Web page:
With its stylized and colorful skyline of skyscrapers and the beautiful Margaret Hunt Hill Bridge designed by the celebrated Spanish architect Santiago Calatrava, the city looms full of a confidence garnered from its history and promising future. Although at first sight its vastness may surprise visitors, the truth is that Big D’s treasures are hiding in plain sight...we just have to know where to look.
The wine route is the perfect excuse to go treasure hunting and, at every stop, be surrounded by good wines, passionate winemakers, and an endless number of culinary delights, art and culture. The only 100% Dallas-made Chardonnay was created by the first vineyard on our route: Inwood Estate Vineyards, located in the most unexpected place. Off Interstate 35 behind the Hilton Anatole Hotel is an area of industrial buildings that look abandoned. There lies one of the best secrets in Dallas. The 10-foot-long façade leaves something to be desired. But the vine of Cabernet Sauvignon adorning the entrance gives one a tantalizing clue. Once inside things change...and how!
Dan Gatlin, founder of Inwood Estate, was one of the first to produce wine in the area and spent 30 years perfecting his art. His vineyard now stands as the most specialized in Tempranillos and Palominos. Dan — or Marc Moberg, the white wine maker—is always close to the tasting bar counter. Chatting with them while sipping their exquisitely crafted wines will make your visit a memorable event. They’ll tell the story of Magellan and La Magdalena and you’ll enjoy two of their finest reds and their stories.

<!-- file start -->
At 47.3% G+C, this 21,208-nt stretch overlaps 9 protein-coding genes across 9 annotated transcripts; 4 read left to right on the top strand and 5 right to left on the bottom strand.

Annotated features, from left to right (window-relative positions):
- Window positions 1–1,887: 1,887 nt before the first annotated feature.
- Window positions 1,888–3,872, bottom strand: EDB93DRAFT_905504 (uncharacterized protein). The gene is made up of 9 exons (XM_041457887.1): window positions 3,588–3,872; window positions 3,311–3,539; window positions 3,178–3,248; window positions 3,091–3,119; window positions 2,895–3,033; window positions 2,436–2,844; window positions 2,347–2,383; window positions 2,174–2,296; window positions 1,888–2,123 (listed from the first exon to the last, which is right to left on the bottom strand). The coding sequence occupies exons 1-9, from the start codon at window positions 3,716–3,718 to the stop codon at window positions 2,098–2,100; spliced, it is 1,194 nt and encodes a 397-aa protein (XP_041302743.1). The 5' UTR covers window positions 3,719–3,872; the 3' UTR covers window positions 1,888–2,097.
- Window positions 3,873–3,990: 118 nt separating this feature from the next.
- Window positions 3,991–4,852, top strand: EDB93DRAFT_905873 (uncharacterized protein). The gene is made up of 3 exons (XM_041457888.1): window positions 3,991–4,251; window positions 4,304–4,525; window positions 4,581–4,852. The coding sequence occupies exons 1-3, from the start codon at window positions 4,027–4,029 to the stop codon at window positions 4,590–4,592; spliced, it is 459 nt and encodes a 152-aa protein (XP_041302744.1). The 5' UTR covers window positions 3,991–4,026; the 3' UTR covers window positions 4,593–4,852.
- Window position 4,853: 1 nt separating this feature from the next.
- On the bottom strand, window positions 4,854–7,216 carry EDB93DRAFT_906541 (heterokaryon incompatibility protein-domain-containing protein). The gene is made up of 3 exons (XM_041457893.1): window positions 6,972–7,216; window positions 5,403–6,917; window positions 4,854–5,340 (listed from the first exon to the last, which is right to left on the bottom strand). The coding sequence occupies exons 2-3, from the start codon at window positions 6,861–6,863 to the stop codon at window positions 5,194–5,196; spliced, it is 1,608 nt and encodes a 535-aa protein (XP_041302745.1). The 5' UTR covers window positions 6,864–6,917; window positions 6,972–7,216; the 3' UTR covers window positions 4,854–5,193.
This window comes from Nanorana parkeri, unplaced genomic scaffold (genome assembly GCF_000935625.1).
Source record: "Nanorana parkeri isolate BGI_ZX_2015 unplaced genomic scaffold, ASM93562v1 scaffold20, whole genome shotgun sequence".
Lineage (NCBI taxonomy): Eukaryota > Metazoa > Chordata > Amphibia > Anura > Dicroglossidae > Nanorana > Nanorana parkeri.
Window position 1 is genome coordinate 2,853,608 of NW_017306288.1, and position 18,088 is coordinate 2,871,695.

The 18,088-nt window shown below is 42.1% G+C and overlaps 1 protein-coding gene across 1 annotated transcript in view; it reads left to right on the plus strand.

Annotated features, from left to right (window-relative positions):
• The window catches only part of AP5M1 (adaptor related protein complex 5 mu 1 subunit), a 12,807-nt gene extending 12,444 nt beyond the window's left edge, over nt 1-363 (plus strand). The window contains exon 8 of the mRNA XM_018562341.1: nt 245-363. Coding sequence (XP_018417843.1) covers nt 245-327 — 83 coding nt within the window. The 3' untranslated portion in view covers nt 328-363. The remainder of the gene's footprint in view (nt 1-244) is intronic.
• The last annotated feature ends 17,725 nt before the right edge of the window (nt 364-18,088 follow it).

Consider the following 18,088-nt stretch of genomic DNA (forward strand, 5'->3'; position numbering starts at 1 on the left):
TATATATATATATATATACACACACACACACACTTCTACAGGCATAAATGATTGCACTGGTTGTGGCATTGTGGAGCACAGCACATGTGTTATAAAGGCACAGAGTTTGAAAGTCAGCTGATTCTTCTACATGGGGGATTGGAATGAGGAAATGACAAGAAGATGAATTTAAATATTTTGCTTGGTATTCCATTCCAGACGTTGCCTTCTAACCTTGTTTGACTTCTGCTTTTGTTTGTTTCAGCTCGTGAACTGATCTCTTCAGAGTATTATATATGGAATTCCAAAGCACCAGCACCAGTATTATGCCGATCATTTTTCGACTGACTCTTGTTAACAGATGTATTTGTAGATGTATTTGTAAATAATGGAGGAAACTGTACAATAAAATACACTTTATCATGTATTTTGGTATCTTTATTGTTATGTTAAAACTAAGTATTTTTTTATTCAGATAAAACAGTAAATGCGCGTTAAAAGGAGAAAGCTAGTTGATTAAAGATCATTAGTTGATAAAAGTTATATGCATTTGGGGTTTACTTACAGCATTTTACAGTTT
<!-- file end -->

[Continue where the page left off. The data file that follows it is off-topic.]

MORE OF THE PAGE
Right in the center of town, as we stop off at the next vineyard, is the cultural district. The street is full of architectural gems and art collections: the Dallas Museum of Art, the Nasher Sculpture Center, the Crow Collection of Asian Art, the Meyerson Symphony Center and the Winspear Opera House that adorns the neighborhood with its carmine dome. Wrapping up the itinerary we have the AT&T Performing Arts Center and the recently opened City Theatre.
In this area also sits the traditional Fairmont Hotel and its fine restaurant The Pyramid whose sommelier, Hunter Hammett, has been with other Dallas culinary gems as The Mansion at Turtle Creek and Fearing's (one of the best restaurants in the world) at the Ritz-Carlton. If you wish to have a unique tasting accompanied by a food pairing of epic proportions, here are several options.
At the Downtown you will find the place where, in 1841, the lawyer John Neely Bryan founded the city of Dallas, and where you can feast your eyes on the "Old Red" as the Dallas County Courthouse is lovingly called. Today it’s impressive red building is a museum. Dealey Plaza where the Sixth Floor Museum is located, honoring the legacy of John F. Kennedy is a must-see on any trip to Dallas. If you continue down Commerce Street where it crosses the plaza you’ll end up in a neighborhood known as Deep Ellum where another treasure can be found; the Calais Winery. French winemaker Benjamin Calais speaks with infectious passion about the potential of their wines and the effort put forward into each of their crops while a Merlot or a Tempranillo flirts with the visitor’s senses.